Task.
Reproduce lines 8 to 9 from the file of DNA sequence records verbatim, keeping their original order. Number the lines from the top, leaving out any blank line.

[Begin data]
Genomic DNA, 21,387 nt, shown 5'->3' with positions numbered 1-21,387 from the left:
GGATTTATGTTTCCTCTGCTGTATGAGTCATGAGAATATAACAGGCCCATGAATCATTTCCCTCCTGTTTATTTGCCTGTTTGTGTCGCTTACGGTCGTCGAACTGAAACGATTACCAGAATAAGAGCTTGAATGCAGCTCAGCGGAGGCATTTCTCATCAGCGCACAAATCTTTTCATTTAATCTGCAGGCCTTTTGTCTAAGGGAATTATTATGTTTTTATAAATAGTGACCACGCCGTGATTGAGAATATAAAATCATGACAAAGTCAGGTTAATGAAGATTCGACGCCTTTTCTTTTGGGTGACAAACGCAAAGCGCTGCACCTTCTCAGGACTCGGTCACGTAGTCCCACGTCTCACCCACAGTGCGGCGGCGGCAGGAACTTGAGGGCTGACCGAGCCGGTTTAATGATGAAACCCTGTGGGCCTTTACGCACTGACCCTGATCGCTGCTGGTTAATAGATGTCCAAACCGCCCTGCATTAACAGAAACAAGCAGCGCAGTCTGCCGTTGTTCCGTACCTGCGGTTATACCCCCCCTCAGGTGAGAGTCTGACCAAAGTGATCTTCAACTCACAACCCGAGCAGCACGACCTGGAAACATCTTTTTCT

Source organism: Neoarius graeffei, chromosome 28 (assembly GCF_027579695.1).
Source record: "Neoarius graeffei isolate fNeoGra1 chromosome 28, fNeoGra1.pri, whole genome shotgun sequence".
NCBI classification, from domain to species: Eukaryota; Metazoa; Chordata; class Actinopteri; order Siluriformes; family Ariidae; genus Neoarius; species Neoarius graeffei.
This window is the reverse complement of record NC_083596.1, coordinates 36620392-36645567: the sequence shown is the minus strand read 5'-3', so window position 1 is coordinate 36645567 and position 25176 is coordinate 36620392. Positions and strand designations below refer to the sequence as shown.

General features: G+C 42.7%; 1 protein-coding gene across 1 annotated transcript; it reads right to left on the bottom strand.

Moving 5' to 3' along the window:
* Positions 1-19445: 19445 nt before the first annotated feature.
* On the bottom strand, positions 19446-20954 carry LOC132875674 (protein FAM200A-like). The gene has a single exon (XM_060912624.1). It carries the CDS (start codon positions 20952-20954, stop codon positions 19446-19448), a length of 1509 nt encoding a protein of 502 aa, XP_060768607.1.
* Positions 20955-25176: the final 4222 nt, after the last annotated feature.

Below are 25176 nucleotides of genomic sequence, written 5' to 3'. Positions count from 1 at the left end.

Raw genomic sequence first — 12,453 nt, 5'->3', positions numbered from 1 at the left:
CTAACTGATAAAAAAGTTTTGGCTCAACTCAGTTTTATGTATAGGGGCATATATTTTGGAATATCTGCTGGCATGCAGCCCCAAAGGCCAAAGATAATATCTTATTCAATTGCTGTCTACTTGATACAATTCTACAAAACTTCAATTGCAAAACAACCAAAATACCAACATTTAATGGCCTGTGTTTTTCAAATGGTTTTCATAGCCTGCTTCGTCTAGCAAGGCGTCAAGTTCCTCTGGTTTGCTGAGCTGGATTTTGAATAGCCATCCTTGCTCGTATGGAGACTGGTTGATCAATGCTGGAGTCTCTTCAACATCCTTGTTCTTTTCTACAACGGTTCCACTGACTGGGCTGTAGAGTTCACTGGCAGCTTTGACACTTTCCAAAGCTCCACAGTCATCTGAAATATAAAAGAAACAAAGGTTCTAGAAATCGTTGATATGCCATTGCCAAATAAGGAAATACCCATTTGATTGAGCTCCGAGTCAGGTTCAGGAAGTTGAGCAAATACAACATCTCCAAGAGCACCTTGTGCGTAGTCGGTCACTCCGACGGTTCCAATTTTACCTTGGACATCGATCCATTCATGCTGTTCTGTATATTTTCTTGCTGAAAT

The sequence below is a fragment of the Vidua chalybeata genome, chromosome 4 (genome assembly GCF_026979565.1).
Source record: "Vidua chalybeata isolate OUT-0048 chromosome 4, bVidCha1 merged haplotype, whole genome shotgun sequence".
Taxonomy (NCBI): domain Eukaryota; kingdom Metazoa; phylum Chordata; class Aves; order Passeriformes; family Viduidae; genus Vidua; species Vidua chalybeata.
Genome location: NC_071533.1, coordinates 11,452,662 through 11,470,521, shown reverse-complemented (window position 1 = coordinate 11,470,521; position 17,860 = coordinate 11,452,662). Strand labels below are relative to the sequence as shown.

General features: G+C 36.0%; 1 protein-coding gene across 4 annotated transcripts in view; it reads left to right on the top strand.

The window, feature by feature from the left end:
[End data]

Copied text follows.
Moving 5' to 3' along the window:
* Positions 1-19445: 19445 nt before the first annotated feature.